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I'm writing a JMock test for a class that needs to create a number of collections within itself. I am supplying the class with a factory which will generate a Collection when needed.

interface Factory
    <T> Collection<T> newCollection();

class MyClass
    public MyClass(Factory f)
        List<ThingA> la = f.newCollection();
        List<ThingB> lb = f.newCollection();

Now that works but when using JMock to test "MyClass", I cannot mock this return type overloading.

Collection<ThingA> ta = new LinkedList<ThingA>();
Collection<ThingB> tb = new LinkedList<ThingB>();
Collection<ThingC> tc = new LinkedList<ThingC>();

Factory mockFactory = context.mock(Factory.class);
context.checking(new Expectations()
        allowing(mockFactory).newCollection(); will(returnValue(ta));
        allowing(mockFactory).newCollection(); will(returnValue(tb));
        allowing(mockFactory).newCollection(); will(returnValue(tc));

// All return ta
Collection<ThingA> ta2 = mockFactory.newCollection();
Collection<ThingB> tb2 = mockFactory.newCollection();
Collection<ThingC> tc2 = mockFactory.newCollection();

Is there any way to get this to work? I know I could pass in a ThingX in as an argument but that seems a bit pointless if it's just to trigger type checking for testing.

My current fix is going to be to add a sequence so that I'm enforcing the order of the calls to newCollection but I can see situations where this would not work (say pooling of generic types).

Can this be done?

share|improve this question
up vote 1 down vote accepted

Type erasure is getting in the way to what you are trying to do. I'd simply pass a ThingX (or ThingX.class) as you mentioned. Unfortunately, type erasure forces you to do that type of hacky things.

It's best to think of your code as divided into two domains: generic-aware and generic-unaware, and when you have to glue things together from one the later to the former, there is no way to avoid doing one of the two (for keeping things under control):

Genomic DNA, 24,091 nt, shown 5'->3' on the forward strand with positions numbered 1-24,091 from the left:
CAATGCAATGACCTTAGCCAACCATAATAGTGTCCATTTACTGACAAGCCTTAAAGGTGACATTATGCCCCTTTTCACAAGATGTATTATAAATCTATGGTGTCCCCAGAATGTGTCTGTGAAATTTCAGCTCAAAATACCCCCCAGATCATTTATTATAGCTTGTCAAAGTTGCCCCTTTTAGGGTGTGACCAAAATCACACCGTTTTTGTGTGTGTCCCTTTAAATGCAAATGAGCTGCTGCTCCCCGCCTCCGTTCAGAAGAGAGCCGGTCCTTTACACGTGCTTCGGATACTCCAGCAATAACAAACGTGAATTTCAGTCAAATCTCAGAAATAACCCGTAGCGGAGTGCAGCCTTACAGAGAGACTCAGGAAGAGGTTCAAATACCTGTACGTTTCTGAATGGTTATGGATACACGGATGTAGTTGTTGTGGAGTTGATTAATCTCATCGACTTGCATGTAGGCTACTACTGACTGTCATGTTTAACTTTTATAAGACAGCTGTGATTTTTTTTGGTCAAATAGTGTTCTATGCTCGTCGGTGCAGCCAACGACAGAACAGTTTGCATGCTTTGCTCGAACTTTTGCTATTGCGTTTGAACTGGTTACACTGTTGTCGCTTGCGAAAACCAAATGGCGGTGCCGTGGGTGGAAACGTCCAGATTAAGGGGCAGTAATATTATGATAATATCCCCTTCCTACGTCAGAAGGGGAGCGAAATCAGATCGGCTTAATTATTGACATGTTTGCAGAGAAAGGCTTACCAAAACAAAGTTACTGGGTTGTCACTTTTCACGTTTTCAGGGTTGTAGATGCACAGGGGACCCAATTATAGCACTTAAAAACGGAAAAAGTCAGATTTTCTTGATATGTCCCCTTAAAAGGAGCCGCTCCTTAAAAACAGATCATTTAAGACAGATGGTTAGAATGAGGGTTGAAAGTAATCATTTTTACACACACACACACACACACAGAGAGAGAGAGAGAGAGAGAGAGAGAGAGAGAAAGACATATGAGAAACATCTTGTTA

either pass parameters just to trigger type checking (as you suggested):

Collection<ThingA> ta2 = mockFactory.newCollection(ThingA.class);
Collection<ThingB> tb2 = mockFactory.newCollection(ThingB.class);
Collection<ThingC> tc2 = mockFactory.newCollection(ThingC.class);

or encapsulate generics-unaware code into methods that are a) generics-aware, and b) have a @SuppressWarnings("unchecked") annotation to suppress the warning you'll get when assigning from one domain to the other.

class MockFactoryThingie
   Collection<ThingA> newThingACollection()
     return (Collection<ThingA>) ... your generic-unaware collection thing...   

Either way is clunky. We gotta thank our Java/JCP overlords for bestowing unto us this gem that is type erasure :)

share|improve this answer
It's just a shame that Java is able to work out the correct return type because of the reference type you are trying using to store the return, yet JMock cannot do this. I think my code in this area is all generic-aware it's just that JMock cannot work out the generic to use based on return type. I'm not sure your second option would work since I'd need to know all the types I want to create and make functions for them while the generic approach doesn't care. Maybe I missed something. – Matt_JD Aug 22 '11 at 15:33
Oh, I did miss something. Didn't notice you'd manualled the Mock factory. I was hoping using JMock would mean I could get away from hand making mocks. I guess maybe not :) – Matt_JD Aug 22 '11 at 15:35
Sorry to disappoint you Matt :) But yeah, I would have to manually fiddle with the mocks if I were to implement what you are seeking. It is a lofty goal, but unfortunately, type erasure makes it impossible in Java. If there wasn't type erasure, then what you seek would be possible. What can I say? Type erasure sucks :) – luis.espinal Aug 22 '11 at 21:28
It isn't you disappointing me; you're just the bringer of bad news :) – Matt_JD Aug 23 '11 at 7:14

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